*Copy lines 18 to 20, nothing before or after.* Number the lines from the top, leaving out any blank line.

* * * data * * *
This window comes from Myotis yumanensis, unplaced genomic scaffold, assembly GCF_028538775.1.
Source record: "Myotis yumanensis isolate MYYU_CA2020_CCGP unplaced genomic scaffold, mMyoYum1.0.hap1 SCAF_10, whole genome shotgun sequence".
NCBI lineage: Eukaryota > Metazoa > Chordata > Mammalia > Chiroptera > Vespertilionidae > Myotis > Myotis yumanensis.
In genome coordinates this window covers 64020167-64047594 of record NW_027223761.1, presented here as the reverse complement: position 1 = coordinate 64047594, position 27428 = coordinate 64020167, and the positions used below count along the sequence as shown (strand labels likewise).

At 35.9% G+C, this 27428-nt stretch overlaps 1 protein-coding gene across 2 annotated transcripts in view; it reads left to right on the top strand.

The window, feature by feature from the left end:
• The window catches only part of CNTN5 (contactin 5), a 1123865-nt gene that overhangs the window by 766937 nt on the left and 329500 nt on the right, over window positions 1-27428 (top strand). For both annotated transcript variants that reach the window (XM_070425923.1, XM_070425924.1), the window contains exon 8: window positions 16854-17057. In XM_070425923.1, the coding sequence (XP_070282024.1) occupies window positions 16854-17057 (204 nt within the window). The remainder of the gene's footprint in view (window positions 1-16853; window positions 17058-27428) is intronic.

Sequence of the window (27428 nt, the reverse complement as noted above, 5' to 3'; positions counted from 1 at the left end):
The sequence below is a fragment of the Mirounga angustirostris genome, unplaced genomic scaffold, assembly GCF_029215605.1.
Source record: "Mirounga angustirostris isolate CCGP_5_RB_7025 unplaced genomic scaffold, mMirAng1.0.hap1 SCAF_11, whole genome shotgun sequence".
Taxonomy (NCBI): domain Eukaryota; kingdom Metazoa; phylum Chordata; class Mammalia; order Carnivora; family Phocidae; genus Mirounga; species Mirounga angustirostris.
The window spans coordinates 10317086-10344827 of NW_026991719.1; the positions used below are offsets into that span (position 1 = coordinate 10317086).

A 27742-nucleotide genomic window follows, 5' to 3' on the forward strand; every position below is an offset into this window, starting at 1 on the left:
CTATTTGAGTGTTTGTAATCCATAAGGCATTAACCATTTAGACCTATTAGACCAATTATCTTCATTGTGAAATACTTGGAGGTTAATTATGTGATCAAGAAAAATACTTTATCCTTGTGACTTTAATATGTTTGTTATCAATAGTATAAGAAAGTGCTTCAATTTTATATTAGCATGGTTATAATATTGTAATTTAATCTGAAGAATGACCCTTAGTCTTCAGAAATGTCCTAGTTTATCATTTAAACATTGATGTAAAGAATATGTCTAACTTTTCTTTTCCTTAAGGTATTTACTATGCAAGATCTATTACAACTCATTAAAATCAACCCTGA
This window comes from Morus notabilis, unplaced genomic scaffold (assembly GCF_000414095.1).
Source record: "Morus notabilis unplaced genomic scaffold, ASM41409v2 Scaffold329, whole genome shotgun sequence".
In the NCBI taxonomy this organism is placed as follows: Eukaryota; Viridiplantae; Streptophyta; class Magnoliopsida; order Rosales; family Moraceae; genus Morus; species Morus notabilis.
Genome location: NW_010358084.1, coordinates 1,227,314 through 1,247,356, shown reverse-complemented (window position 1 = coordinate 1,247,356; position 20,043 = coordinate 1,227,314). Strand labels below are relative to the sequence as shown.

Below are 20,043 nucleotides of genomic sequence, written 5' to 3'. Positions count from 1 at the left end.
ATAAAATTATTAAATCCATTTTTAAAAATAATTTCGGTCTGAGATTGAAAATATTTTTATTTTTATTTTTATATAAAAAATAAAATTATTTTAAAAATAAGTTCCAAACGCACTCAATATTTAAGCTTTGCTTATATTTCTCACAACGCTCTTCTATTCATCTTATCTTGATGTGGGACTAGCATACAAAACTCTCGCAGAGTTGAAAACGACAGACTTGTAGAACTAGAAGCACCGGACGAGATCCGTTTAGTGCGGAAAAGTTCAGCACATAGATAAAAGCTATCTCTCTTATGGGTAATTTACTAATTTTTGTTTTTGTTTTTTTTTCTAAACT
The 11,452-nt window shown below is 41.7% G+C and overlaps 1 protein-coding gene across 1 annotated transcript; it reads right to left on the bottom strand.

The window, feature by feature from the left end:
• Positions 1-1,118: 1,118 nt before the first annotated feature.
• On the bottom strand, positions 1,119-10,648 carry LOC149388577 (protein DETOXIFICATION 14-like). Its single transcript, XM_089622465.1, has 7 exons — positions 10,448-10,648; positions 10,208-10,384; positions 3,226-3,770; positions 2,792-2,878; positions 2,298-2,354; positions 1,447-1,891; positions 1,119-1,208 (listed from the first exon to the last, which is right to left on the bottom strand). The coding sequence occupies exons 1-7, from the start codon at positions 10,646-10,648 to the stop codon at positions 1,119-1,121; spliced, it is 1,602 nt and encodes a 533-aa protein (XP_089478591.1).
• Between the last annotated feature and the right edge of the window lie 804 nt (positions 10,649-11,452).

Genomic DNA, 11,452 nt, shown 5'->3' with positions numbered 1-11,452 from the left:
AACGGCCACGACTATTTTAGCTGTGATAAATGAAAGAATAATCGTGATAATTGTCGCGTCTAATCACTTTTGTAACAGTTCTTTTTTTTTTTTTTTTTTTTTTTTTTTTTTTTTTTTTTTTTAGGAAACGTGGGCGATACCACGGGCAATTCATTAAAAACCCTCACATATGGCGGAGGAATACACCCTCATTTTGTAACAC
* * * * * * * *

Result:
Genome location: NW_010358084.1, coordinates 1,227,314 through 1,247,356, shown reverse-complemented (window position 1 = coordinate 1,247,356; position 20,043 = coordinate 1,227,314). Strand labels below are relative to the sequence as shown.

Below are 20,043 nucleotides of genomic sequence, written 5' to 3'. Positions count from 1 at the left end.
ATAAAATTATTAAATCCATTTTTAAAAATAATTTCGGTCTGAGATTGAAAATATTTTTATTTTTATTTTTATATAAAAAATAAAATTATTTTAAAAATAAGTTCCAAACGCACTCAATATTTAAGCTTTGCTTATATTTCTCACAACGCTCTTCTATTCATCTTATCTTGATGTGGGACTAGCATACAAAACTCTCGCAGAGTTGAAAACGACAGACTTGTAGAACTAGAAGCACCGGACGAGATCCGTTTAGTGCGGAAAAGTTCAGCACATAGATAAAAGCTATCTCTCTTATGGGTAATTTACTAATTTTTGTTTTTGTTTTTTTTTCTAAACT